Import-Module activedirectory
Install-Module MSOnline

In this section, I am setting the verbose preference to continue because by default it is set to silentlycontinue. This is a requirement if you would like to use the Write-Verbose cmdlet instead of Write-Host. I do this because in a lot of my scripts, I run them from a RMM tool such as Kaseya, Labtech or Continuum and I use the Start-Transcript and Stop-Transcript cmdlets to output the console to file for troubleshooting if needed.
Next I have variables needed to hold the username and password of the Office 365 admin account. Use the Get-Credential cmdlet instead if you plan on storing the script so that you are not leaving plain text passwords in files.

$VerbosePreference = 'Continue'
$username = <>
$passwd = <>

In this section, I am connecting to the Azure AD to get a list of users that are in the tenant. I convert the password to a secure password and then create an object that holds the credentials to log in. Then I create the session to Azure AD and add that session to the Powershell console. The final line in this section will create an array of user objects imported from the Azure AD.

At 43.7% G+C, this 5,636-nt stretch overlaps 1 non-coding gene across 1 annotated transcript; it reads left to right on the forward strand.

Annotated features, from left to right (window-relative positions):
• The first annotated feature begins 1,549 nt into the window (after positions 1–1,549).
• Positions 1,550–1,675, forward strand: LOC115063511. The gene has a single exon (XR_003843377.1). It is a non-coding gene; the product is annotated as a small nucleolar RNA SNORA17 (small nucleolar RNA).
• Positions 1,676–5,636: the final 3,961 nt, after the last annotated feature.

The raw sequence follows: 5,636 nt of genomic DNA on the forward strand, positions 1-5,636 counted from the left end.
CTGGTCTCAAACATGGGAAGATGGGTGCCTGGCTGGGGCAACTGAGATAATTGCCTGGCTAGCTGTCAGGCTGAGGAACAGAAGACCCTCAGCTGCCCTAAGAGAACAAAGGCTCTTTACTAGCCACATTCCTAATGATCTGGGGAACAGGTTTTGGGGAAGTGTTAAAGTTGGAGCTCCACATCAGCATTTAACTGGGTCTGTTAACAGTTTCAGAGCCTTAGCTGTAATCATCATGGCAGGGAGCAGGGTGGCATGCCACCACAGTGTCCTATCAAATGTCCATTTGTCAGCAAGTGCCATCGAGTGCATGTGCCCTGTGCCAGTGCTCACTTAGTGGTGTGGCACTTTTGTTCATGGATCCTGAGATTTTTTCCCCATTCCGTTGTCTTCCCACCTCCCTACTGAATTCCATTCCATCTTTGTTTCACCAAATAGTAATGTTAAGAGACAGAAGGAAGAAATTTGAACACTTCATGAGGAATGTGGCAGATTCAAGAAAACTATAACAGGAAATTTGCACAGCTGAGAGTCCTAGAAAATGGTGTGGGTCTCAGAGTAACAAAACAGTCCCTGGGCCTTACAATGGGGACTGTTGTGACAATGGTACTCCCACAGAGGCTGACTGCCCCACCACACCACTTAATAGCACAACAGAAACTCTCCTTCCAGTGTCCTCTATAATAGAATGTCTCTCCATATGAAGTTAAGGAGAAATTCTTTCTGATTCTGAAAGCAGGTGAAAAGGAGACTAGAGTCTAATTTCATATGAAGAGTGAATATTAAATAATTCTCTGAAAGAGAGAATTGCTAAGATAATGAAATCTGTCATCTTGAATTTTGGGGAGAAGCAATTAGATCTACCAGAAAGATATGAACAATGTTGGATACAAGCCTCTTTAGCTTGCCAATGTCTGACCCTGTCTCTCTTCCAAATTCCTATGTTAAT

# connect to office 365
$password = ConvertTo-SecureString $passwd -AsPlainText -Force
$creds = New-Object System.Management.Automation.PSCredential ("$username", $password)
$Session = New-PSSession -ConfigurationName Microsoft.Exchange -ConnectionUri https://ps.outlook.com/powershell/ -Credential $creds -Authentication Basic –AllowRedirection
Import-PSSession $Session -AllowClobber
# Get user from office 365
$365users = Get-Mailbox -ResultSize Unlimited

In this section, I am looping through the array of users one at a time and placing them in the $365user variable to be manipulated.

# find user in AD
foreach ($365user in $365users){

In this section, I am grabbing the UserPrincipalName property and then writing it to the screen. This is done for one purpose and that is because it outputs it in white which makes a good divider between the users in the console when running the script.